Diversity Black History Month

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Diversity Black History Month. BY Janette De La Rosa Ducut, Ed.D. Training and Development Officer. Slavery. Cotton is King. Nat Turners Revolt. Civil War. Separate but Equal. Post Slavery South. Jackie Robinson. Brown vs. Board of Education. Emmett Till. Bus boycott. - PowerPoint PPT Presentation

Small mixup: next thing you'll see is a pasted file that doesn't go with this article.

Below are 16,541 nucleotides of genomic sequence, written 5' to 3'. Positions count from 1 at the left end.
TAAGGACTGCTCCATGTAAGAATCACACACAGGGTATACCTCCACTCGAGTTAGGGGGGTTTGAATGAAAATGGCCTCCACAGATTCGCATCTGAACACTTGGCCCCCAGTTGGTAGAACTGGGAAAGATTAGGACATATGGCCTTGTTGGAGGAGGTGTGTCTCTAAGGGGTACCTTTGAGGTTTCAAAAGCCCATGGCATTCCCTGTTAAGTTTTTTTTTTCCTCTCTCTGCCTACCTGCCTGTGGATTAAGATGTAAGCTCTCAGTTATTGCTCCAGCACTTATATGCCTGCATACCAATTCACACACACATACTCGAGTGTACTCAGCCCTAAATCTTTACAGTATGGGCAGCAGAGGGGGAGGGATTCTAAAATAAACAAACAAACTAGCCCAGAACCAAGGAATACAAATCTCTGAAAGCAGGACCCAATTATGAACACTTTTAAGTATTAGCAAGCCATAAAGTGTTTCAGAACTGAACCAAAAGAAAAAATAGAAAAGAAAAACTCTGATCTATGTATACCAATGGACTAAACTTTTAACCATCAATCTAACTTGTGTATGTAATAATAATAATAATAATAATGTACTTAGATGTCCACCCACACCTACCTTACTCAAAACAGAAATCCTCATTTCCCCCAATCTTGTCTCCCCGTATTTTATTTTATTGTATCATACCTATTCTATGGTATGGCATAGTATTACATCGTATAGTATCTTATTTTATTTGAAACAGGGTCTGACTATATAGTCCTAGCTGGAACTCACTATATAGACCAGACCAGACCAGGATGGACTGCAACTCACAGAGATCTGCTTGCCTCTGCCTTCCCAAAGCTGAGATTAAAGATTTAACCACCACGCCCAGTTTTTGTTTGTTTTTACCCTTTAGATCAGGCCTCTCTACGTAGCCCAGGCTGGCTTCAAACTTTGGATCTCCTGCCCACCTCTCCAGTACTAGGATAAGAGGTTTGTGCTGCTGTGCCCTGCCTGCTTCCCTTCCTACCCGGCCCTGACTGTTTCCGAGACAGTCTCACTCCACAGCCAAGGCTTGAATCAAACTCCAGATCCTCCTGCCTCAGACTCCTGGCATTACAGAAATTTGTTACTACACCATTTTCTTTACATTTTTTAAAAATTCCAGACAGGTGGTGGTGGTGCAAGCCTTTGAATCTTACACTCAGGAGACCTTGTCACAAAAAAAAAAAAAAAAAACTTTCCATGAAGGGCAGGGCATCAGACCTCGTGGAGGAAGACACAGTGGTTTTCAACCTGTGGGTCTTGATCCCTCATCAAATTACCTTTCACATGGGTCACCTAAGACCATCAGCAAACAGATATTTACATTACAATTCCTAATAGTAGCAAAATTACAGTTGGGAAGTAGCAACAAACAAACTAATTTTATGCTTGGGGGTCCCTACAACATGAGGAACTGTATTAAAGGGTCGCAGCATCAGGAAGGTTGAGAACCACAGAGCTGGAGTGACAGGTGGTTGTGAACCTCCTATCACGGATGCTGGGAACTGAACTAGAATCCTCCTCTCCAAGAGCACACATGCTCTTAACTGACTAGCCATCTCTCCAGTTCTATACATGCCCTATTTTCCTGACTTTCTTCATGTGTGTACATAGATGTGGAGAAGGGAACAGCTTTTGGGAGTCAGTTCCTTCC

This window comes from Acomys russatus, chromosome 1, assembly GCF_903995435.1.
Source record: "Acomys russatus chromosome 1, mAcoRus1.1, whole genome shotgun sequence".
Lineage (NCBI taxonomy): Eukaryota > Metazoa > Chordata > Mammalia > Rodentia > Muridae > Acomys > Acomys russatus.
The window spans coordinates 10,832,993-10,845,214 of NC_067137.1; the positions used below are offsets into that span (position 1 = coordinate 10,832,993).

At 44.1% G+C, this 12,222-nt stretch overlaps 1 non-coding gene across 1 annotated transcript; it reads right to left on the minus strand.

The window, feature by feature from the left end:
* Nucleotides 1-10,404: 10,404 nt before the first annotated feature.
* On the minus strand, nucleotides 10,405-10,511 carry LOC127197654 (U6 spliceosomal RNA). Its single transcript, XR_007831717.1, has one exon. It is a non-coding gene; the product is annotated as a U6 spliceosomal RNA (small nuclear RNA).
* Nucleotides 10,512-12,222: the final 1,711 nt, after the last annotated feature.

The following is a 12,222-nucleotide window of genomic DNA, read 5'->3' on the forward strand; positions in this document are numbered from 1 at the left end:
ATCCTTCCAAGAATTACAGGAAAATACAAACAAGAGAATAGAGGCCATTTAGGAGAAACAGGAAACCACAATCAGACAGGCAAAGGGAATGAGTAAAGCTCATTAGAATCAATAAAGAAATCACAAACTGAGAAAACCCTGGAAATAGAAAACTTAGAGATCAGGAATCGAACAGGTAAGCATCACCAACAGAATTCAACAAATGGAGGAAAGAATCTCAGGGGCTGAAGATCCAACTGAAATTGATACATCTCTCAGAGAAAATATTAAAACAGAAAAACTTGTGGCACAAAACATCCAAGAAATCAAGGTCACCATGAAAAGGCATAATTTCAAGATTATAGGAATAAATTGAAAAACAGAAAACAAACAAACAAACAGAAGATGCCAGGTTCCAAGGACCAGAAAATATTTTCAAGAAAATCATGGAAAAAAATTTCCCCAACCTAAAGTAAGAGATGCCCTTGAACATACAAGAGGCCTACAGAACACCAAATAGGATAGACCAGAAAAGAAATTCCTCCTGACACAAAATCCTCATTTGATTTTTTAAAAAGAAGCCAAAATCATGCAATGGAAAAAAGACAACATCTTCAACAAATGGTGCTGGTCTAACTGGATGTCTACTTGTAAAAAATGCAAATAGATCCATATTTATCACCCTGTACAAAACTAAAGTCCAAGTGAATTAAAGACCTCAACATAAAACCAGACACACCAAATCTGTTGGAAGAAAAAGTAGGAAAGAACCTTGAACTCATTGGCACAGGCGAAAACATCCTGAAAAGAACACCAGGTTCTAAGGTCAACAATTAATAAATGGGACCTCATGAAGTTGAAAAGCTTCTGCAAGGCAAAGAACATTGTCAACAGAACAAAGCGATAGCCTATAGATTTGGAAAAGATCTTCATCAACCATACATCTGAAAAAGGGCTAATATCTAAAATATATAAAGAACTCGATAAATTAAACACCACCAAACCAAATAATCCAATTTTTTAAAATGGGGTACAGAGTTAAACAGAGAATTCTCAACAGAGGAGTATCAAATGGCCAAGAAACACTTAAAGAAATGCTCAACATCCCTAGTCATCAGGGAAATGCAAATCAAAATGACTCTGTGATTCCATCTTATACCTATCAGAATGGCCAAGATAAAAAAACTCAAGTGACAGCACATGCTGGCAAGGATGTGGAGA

<ul><li><p>DiversityBlack History Month</p><p>BYJanette De La Rosa Ducut, Ed.D.Training and Development Officer</p></li><li><p>Slavery</p></li><li><p>Cotton is King</p></li><li><p>Nat Turners Revolt</p></li><li><p>Civil War</p></li><li><p>Separate but Equal</p></li><li><p>Post Slavery South</p></li><li><p>Jackie Robinson</p></li><li><p>Brown vs. Board of Education</p></li><li><p>Emmett Till</p></li><li><p>Bus boycott</p></li><li><p>Little Rock Nine</p></li><li><p>Sit-in movement1960</p></li><li><p>Freedom Rides1961</p></li><li><p>Ole Miss1962</p></li><li><p>1963March on Washington</p></li><li><p>1964Civil Rights Act</p></li><li><p>1965Selma to MontgomeryMalcolm X assassinated Voting Rights Act </p></li><li><p>1965Black Power </p></li><li><p>Fair Housing Act 1968</p></li><li><p>King assassinated 1968</p></li><li><p>University of California vs. Bakke 1978</p></li><li><p>South Central riots </p></li><li><p>Colin Powell </p></li><li><p>Chief Mike Lane </p></li><li><p>Obama </p></li><li><p>SummaryBlack History has made its mark in:</p><p>EconomicsEducation (especially UC history)Civil WarVotingCivil rightsHousingU.S. Presidencyeach one of us</p><p>Introduction</p><p>Environmental Health &amp; Safety promotes wellness activities in its comprehensive prevention efforts (for more information, refer to http://wellness.ucr.edu). Social Wellness is the ability to interact with others; involving the use of good communication skills, having meaningful relationships, respecting yourself and others, and creating a support system. The idea is that its better to contribute to the common welfare of our community than to only think of ourselves, and live in harmony with others and our environment than to live in conflict with them. Our monthly diversity lectures fall perfectly in line with the concept of Social Wellness. One particular aspect of diversity training and development is the concept that biases and stereotypes exist. We all experience biases and stereotypes. No one is exempt. Hopefully, the monthly diversity topics will be an opportunity to discuss all those issues.</p><p>February is Black History month </p><p>In the year 2009, Environmental Health &amp; Safety began celebrating Black History Month. It was a perfect time to celebrate black history. We were at a historical turning pointwith recent inauguration of Barack Obama, the first African American President. The next few slides will present a few of the milestones that demonstrate the importance of Black History to each of our identities.</p><p>Source: www.history.com1619 Slavery comes to North America</p><p>Black history is deeply rooted in slavery. To satisfy the labor needs of the rapidly growing North American colonies in the early 17th century, white European settlers changed from indentured servants to a cheaper, more plentiful labor source: African slaves. Slaves were brought on a Dutch ship to Jamestown, VA.1793 Rise of the cotton industry</p><p>As demand for cotton grew, so did the need for slaves to perform the laborious process of removing the seeds from raw cotton fibers, which had to be completed by hand. In this same year, Congress passed the Fugitive Slave Act, making it illegal to assist slaves trying to escape.1831 Nat Turners revolt</p><p>Nat Turner struck fear into the hearts of white Southerners by leading the only effective slave rebellion in U.S. history.1831 Abolitionism and the Underground Railroad</p><p>Growing abolitionism emerged in the North. Antislavery northerners began helping fugitive slaves escape from southern plantations via a loose network of safe houses. Anywhere from 40,000 to 100,000 slaves reached freedom.1861 Civil War and Emancipation</p><p>When 11 southern states seceded from the Union and formed the Confederate States of AmericaPresident Lincoln issued an Emancipation Proclamation, which freed some 3 million black slaves in the rebel states.1896 Separate but Equal</p><p>Southern states began enacting what are known as the Jim Crow laws. There were laws requiring segregation, separate schools for blacks and whites. Persons of color were required to be separated from whites in trains, hotels, theaters, restaurants, etc. In Plessy vs. Ferguson, the U.S. Supreme Court asserted that as long as reasonable equal conditions were provided to both groups, there was no violation of equal protection clauses. The decision was later reversed in Brown vs. Board of Education.1865 Post Slavery South</p><p>Slavery was officially abolished by the 13th Amendment. The right to vote was granted by the 15th Amendment. But blacks saw little improvement in their economics social status. During this time white protective societies arose, notably the Ku Klux Klan (KKK). They sought to disenfranchise blacks by using voter fraud, intimidation, and extreme violence.1920 Harlem Renaissance</p><p>The great migration of blacks from rural South to urban North sparked a cultural renaissance that took its name from the NYC neighborhood of Harlem. It marked the first time that mainstream publishers and critics turned serious attention to black literature, music, art, and politics. Blues singer Bessie Smith, bandleader Louis Armstrong, dancer Josephine Baker, and actor Paul Robeson were a few of the leading entertainers of that time. It opened the doors to the world for mainstream culture to black artists and writers.1947 Jackie Robinson</p><p>Jacki Robinson broke the color barrier when he led the Dodgers to 6 league championships, and 1 World Series victory. After earning his Rookie of the Year honors, and batting a high 0.311 average, other sports were soon integrated (including basketball and tennis).1954 Brown vs. Board of Education</p><p>The U.S. Supreme Court ruled unanimously that racial segregation in public schools were unconstitutional. The 1896 Separate but equal doctrine was reversed. Chief Justice Earl Warren famously declared that separate educational facilities are inherently unequal. This struck a heavy blow to Jim Crow south.1955 Emmet Till</p><p>He allegedly whistled and made a flirtatious remark to a white woman behind a grocery store counter. In the middle of the night, the womans husband and brother-in-law dragged Till from his house, beat him, shot him to death, and threw his body into the river. They were found not guilty of murder by an all white male jury. They later shared vivid details of how they killed Till with a journalist for Look magazine under The Shocking Story of Approved Killing in Mississippi. Tills mother held an open-casket funeral for her son, desiring public attention to the brutal mother. Jet magazine published a photo of the corpse. International outrage helped fuel the civil rights movement.1955 Rosa Parks and the Montgomery Bus Boycott</p><p>Rosa Parks was arrested for refusing to give her seat up to a white man in Alabama. She was secretary in the NAACP. A few days later, a young pastor named Martin Luther King spearheaded a boycott of the city municipal bus. King and 90 boycotters were found guilty of conspiracy to obstruct bus operations. He appealed, and meanwhile the boycott lasted over a year. After the Court declared the segregation seating policy unconstitutional, Rosa Parks would be one of the first to ride the newly desegregated buses.1957 Central High School integrated</p><p>A federal court ordered desegregation of Central High School, Little Rock, AK. Governor Faubus called out the Arkansas National Guard to prevent the 9 black students from entering. During the event, cameras captured footage of white mobs converging on the Little Rock Nine. President Eisenhower federalized the states National Guard. 1,000 members of the U.S. Army were sent to enforce integration. The Little Rock Nine entered school under heavily armed guard. Faubus closed all of Little Rocks high schools the next year, rather than permit continued integration. Later, 4 of 9 were reopened.1960 SNCC and Sit-Ins</p><p>After four black students from A&amp;T College, Greensboro, NC were refused service because they werent white, they stayed until the store closed. The next day they returned with more students. The Greensboro sit-ins sparked a nonviolent / peaceful protest movement.1961 CORE and Freedom Rides</p><p>7 blacks and 6 whites set out on a bus from Washington D.C. bound for New Orleans LA. They were attacked by angry mobs outside of AL, and one bus was firebombed. U.S. Attorney General Robert F. Kennedy ordered State Highway Patrol protection. Segregation was soon prevented in interstate transportation1962 Ole Mississippi integrated</p><p>President Kennedy sent 31,000 troops to restore order after 2 people were killed during a 2,000 people mob, who formed to prevent James Meredith from being admitted to the University of Mississippi.1963 I have a dream speech</p><p>Some 250,000 people participated in the largest demonstration in the history of the nations capital. During this most significant display of the civil rights movement, the leaders called for voting rights, equal employment, and an end to racial segregation. The last leader to appear was the Baptist preacher Dr. Martin Luther King, Jr. His speech served as a defining moment for the civil rights movement. Watch the video at http://www.history.com/genericContent.do?id=61700&amp;milestoneid=23 to learn more about this historic event.1964 Civil Rights Act</p><p>Congress was debating Kennedys civil rights reform bill when he was assassinated in Dallas TX. Using 75 pens, President Johnson signed the Civil Rights Act into law, the most sweeping legislation of its kind. It protected against discrimination on the basis of race, religion, sex, or national origin.1965 Selma to Montgomery MarchAn Alabama state trooper shot a young African American who was demonstrating in favor of black voter registration.No tide of racism can stop us proclaimed King when he lead a massive march protesting violence against blacks.</p><p>1965 Malcolm X assassinatedAn outspoken, charismatic public voice of the Black Muslim faith who challenged nonviolent pursuit of integration by any means necessary was shot in Harlem.</p><p>1965 Voting Rights ActBanned literacy tests as a requirement of voting and mandated federal oversight of voter registration. Ensured protection of voting rights.1966 Rise of Black PowerBlack power suggested that the traditional civil rights movement, emphasizing nonviolence, didnt go far enough. Also Federal legislation failed to address economic/social disadvantages facing blacks. Black power was a form of self-definition and self-defense. It called on blacks to stop looking to the institutions of white America. It required Black Americans to act for themselves, to seize the gains they desired, including better jobs, housing, and education. During this time, college students in Oakland founded the Black Panther Party. They urged African Americans to arm themselves and demand full employment, decent housing, and control over their own communities.1968 Fair Housing Act</p><p>The act addressed racial discrimination for workers, and in the sale, rental, or financing of housing units. Blacks moved into the cities, and whites moved out (taking jobs with them).The inner city ghetto was formed, plagued by high unemployment, crime, and other social ills.1968 Dr. Martin Luther King assassinated</p><p>On April 4, 1968 was shot on the balcony of a Tennessee motel, where he had gone to support a sanitation workers strike. In more than 100 cities, several days of riots, burning, and looting followed his death.1978 Affirmative Action</p><p>UC Davis medical school at one point designated 16% of its sports for minorities. W white man known as Bakke sued UC Davis for reverse discrimination, when he was denied admission.He claimed that his grades/test scores were higher than those minorities who were admitted. The U.S. Supreme Court ruled that strict racial quotas were unconstitutional. However, higher education could rightfully use race as a criterion in admissions to ensure diversity.1992 South Central riots</p><p>LAPD officers severely beat Rodney King for speeding on an LA freeway. It was caught on tape, and outraged the nation for the overt racial profiling. A jury found the four officers not guilty.Rage over the verdict sparked four days of riots. 55 people died, 2300 people were injured, and damages to buildings soared to $1 billion. The next year 2 of 4 were retried/convicted. King received $3.8 million in civil settlement.2001 Colin Powell</p><p>He was the first African American to become Secretary of State, Americas top diplomat.2005 Chief Mike Lane</p><p>Mike Lane became the Chief of the University of California Police Department (UCPD) at Riverside in 2005. He took over when Chief Rosenfeld retired after 30 years. He was at the University of California Riverisde since 1988 as an undergraduate. Lane was once a Resident Director in the Housing (Lothian Hall) department. He patrolled with UCPD shortly after 1996, when attended Riverside County Sheriffs Dept. Academy.2009 Barack Obama</p><p>Barack Obama became the 44th President of the United States, the first African American.These facts demonstrate that black history has made its mark in American economics, education, the Civil War, voting, civil rights, housing, the U.S. Presidencyand in each one of us.</p></li></ul>